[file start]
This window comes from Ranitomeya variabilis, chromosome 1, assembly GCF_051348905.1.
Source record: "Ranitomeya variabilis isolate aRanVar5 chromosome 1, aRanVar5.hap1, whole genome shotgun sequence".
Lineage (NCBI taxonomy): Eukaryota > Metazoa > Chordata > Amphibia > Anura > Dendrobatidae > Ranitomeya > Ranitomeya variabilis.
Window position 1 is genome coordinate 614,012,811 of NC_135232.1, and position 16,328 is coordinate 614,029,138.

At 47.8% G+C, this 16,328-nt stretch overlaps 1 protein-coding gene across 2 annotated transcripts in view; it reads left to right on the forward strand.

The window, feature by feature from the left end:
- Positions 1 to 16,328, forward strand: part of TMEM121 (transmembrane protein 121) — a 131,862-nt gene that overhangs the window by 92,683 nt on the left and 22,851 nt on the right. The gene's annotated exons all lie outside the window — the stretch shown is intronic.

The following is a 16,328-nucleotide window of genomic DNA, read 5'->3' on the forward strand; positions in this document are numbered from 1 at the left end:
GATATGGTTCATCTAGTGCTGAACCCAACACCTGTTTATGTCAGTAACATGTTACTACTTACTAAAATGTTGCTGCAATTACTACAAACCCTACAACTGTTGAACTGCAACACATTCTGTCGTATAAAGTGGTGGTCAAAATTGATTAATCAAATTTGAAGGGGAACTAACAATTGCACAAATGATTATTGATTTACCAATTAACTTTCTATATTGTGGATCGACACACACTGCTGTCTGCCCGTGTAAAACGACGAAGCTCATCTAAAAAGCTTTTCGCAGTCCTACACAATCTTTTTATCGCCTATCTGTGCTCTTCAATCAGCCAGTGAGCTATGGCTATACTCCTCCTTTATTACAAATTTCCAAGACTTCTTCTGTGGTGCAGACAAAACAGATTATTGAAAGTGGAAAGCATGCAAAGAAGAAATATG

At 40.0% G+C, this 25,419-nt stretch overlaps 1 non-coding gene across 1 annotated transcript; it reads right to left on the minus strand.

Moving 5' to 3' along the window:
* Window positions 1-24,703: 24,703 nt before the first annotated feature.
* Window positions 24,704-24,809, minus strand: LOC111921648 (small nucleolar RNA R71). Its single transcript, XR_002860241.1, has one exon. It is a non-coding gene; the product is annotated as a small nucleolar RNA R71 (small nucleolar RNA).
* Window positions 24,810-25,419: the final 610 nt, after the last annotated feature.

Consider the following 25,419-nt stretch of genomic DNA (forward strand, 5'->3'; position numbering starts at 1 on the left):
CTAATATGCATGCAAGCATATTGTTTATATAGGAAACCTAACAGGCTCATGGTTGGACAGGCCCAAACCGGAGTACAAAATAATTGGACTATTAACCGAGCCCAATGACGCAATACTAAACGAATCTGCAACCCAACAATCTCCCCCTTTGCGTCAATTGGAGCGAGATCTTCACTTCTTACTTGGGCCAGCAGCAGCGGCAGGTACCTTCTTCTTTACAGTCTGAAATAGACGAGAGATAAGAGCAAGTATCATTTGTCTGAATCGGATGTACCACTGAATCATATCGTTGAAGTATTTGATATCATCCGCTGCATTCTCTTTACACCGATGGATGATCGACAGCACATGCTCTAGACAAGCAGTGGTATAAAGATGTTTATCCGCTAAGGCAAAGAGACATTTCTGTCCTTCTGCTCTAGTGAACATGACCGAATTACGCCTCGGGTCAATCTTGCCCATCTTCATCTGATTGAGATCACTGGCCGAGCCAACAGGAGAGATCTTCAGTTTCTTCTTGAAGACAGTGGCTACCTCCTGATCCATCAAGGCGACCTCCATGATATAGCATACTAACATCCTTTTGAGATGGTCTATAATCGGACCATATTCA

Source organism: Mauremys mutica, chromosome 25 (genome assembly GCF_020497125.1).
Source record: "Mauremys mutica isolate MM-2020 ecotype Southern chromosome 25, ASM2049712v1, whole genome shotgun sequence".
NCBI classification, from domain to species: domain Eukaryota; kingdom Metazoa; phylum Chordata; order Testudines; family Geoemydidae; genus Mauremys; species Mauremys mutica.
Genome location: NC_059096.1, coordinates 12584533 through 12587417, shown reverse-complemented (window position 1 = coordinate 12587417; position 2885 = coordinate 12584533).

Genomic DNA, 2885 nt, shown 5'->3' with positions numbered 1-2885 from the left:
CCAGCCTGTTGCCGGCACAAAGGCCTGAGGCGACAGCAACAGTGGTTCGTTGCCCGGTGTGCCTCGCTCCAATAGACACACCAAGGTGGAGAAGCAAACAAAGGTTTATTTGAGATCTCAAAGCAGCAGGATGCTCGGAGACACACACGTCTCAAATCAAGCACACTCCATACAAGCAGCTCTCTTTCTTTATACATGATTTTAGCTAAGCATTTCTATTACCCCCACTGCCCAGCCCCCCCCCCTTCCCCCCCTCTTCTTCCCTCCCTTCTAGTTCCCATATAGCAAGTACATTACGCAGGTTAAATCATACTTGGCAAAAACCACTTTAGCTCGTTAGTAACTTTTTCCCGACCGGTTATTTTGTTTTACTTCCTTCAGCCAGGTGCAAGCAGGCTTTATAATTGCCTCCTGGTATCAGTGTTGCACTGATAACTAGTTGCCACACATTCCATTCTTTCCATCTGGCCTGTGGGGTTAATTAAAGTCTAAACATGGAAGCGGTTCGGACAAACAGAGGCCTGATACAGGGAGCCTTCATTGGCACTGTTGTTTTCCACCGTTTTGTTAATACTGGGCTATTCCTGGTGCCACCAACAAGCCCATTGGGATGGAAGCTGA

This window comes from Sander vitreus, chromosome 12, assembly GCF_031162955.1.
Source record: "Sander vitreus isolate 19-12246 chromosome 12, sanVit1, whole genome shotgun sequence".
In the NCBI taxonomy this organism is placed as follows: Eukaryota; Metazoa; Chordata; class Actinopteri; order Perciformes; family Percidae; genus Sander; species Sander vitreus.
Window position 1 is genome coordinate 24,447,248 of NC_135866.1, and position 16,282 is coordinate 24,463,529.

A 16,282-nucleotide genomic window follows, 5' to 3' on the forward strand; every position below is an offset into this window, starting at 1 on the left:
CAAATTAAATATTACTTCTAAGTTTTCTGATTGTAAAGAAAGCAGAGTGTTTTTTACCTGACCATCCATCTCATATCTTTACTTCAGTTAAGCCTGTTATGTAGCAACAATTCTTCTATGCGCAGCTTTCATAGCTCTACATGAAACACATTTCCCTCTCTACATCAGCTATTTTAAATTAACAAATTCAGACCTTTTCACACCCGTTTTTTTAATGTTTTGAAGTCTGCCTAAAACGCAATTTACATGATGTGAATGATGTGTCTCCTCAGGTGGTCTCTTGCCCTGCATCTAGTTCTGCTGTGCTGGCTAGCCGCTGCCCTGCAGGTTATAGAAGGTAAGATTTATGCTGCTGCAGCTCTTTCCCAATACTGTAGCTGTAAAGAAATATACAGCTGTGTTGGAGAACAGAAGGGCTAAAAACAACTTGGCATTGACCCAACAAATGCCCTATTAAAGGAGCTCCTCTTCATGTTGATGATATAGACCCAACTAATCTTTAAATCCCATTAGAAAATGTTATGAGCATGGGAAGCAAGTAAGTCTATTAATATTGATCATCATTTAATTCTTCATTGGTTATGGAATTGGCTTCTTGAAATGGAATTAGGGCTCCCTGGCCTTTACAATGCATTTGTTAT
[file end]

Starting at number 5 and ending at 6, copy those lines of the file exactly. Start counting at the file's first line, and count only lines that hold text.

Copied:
At 47.8% G+C, this 16,328-nt stretch overlaps 1 protein-coding gene across 2 annotated transcripts in view; it reads left to right on the forward strand.

The window, feature by feature from the left end: